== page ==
A Guide to In Situ and On Site Bioremediation For Hydrocarbon Contaminated Soils
These guidelines are designed to enhance and dramatically reduce the time necessary for destruction of the hydrocarbon contaminants by bioremediation.
If in doubt, consult with your distributor or manufactures representative.
- For best results, the soil should be no thicker than 18 inches, and all soil aggregates should be broken up if possible.
- Apply Kengro Biosorb approximately 1 to 3% by weight. Try to maintain 15% moisture or approximately 70% water retention.
- Incorporate and till and water as needed (apply 13-13-13 fertilizer at a rate of 5 lbs per 100 sq. ft.)
Estimated site at 50’ X 160’ (8000 sq. ft.) would be 1/5 acre – contamination at least 12″ deep with 170 barrels crude oil X 42 gallons per barrel = 7140 gallons (approximately 1 gallon / surface sq. ft.)
2″ depth Kengro Biosorb = approximately 1 lb. kenaf to gallon of oil (1/6 of cu. ft. of Kengro Biosorb @ 5-6 lbs per cu. ft. – weight of Kengro Biosorb)
Assume soil sample 30 lbs /cu. ft. – 3% rate = 1 lb Kengro Biosorb/ cu. ft.
(soil density) 1.5% rate = _ lb kenaf / cu. ft.
2″ application of Kengro Biosorb – 1 bag will cover 20 sq. ft.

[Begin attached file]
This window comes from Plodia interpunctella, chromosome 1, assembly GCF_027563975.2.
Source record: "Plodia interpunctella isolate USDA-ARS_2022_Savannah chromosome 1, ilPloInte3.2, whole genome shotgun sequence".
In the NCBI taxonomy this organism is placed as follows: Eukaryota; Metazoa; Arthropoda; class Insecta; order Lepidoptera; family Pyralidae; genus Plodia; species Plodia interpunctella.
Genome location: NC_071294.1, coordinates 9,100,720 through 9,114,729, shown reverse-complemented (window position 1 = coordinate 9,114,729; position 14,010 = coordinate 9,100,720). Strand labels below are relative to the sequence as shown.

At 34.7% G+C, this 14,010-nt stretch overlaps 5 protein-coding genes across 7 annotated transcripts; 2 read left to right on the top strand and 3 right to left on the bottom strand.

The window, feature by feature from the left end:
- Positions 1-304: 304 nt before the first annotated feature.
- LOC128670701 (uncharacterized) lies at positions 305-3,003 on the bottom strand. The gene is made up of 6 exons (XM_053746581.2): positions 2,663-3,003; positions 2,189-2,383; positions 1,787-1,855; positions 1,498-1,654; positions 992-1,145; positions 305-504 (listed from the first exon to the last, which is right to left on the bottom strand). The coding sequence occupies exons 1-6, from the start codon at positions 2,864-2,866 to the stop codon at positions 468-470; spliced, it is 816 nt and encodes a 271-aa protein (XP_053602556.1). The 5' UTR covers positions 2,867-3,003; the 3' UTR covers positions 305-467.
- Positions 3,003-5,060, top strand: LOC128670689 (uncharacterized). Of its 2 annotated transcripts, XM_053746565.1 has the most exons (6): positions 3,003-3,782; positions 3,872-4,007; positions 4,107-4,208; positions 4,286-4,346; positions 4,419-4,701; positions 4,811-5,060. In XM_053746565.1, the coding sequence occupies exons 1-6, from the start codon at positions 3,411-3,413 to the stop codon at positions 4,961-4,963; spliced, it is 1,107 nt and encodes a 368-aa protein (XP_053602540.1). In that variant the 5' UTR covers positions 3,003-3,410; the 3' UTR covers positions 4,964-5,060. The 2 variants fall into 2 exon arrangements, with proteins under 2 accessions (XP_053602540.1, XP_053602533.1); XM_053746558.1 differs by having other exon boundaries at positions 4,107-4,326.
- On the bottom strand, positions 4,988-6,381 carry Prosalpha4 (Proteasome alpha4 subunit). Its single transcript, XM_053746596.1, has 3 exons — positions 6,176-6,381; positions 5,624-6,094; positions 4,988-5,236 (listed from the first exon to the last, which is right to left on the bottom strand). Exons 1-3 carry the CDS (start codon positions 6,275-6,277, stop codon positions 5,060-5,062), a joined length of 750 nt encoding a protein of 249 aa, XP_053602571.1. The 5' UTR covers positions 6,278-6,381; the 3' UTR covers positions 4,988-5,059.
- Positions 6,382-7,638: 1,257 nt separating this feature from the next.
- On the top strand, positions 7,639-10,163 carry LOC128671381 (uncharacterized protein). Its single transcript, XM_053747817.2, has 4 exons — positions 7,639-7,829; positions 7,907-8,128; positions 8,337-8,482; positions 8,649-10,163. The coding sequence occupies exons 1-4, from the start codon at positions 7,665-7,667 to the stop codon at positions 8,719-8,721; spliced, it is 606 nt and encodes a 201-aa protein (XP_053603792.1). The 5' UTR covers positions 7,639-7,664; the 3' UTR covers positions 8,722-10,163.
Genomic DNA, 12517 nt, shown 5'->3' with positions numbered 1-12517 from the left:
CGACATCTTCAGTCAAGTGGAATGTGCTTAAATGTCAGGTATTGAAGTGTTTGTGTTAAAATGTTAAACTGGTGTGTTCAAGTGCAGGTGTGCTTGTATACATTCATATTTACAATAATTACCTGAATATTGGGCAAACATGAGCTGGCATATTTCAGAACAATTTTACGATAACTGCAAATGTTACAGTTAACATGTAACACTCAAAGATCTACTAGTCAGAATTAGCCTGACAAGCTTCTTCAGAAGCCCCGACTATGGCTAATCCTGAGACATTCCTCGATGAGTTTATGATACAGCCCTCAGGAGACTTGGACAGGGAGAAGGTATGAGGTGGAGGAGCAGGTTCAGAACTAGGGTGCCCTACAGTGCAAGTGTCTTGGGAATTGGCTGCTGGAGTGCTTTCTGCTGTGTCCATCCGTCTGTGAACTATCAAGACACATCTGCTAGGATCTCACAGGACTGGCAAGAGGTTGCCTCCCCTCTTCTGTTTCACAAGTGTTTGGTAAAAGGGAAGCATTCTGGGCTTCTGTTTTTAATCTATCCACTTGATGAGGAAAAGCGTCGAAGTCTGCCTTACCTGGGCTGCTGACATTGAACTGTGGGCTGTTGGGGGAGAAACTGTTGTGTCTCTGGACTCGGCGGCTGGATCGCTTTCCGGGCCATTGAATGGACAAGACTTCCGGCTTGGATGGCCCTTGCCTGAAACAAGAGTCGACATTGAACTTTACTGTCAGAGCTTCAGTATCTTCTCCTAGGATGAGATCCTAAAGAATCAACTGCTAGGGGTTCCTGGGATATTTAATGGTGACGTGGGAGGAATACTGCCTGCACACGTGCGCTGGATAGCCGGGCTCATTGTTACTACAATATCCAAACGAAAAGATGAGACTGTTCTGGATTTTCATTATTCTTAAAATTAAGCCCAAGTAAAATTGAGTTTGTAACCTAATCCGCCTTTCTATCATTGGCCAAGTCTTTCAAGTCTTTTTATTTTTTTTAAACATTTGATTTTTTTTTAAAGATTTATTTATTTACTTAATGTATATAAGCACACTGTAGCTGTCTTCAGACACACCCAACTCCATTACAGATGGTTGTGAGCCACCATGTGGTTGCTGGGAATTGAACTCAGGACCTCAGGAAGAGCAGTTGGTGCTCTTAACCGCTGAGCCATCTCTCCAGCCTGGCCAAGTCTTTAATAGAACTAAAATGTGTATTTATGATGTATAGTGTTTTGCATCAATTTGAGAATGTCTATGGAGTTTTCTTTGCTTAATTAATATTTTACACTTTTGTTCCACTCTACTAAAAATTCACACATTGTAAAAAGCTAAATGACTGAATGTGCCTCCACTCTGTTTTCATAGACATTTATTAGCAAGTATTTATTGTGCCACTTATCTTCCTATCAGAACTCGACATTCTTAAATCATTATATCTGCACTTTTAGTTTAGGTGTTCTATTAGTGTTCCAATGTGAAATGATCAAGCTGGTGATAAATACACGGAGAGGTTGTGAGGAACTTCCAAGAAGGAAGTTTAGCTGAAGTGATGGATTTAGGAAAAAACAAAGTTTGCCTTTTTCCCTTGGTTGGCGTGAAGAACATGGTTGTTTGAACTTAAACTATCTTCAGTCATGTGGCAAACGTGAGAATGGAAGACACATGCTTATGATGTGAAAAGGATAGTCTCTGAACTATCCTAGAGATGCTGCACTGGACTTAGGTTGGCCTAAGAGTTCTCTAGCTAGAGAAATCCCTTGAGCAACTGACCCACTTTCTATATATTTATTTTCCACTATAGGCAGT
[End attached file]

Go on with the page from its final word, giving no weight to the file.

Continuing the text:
1″ application of Kengro Biosorb – 1 bag will cover 40 sq. ft.
Carefully till the soil pile with a small garden tractor, rototiller, or other suitable tool. Be sure to break up all large pieces of soil in order to aerate the soil (to provide oxygen) and thoroughly mix the Kengro Biosorb and fertilizer.
Moisten the soil pile by spraying water as for a garden (about 15 % moisture); be careful that soils are not saturated or flooded by the spraying, because run off may occur.
Once a month, at a minimum, the soil pile should be checked to be sure that cultivating the soil to introduce fresh oxygen and spraying water is not needed. New fertilizer should be added monthly to enhance microbial activity.
During more temperate times of the year (late spring, summer, and early fall), soil samples may be collected and analyzed to establish whether remediation is complete. Soil samples must be collected such that the entire pile has been characterized, and mixed together to form a composite. Bioremediation of the soils slows down during the winter months. During this time of year, existing projects should maintain their established schedule of tilling, fertilizing, and watering. These steps of action described above are a generalized approach to biological remediation.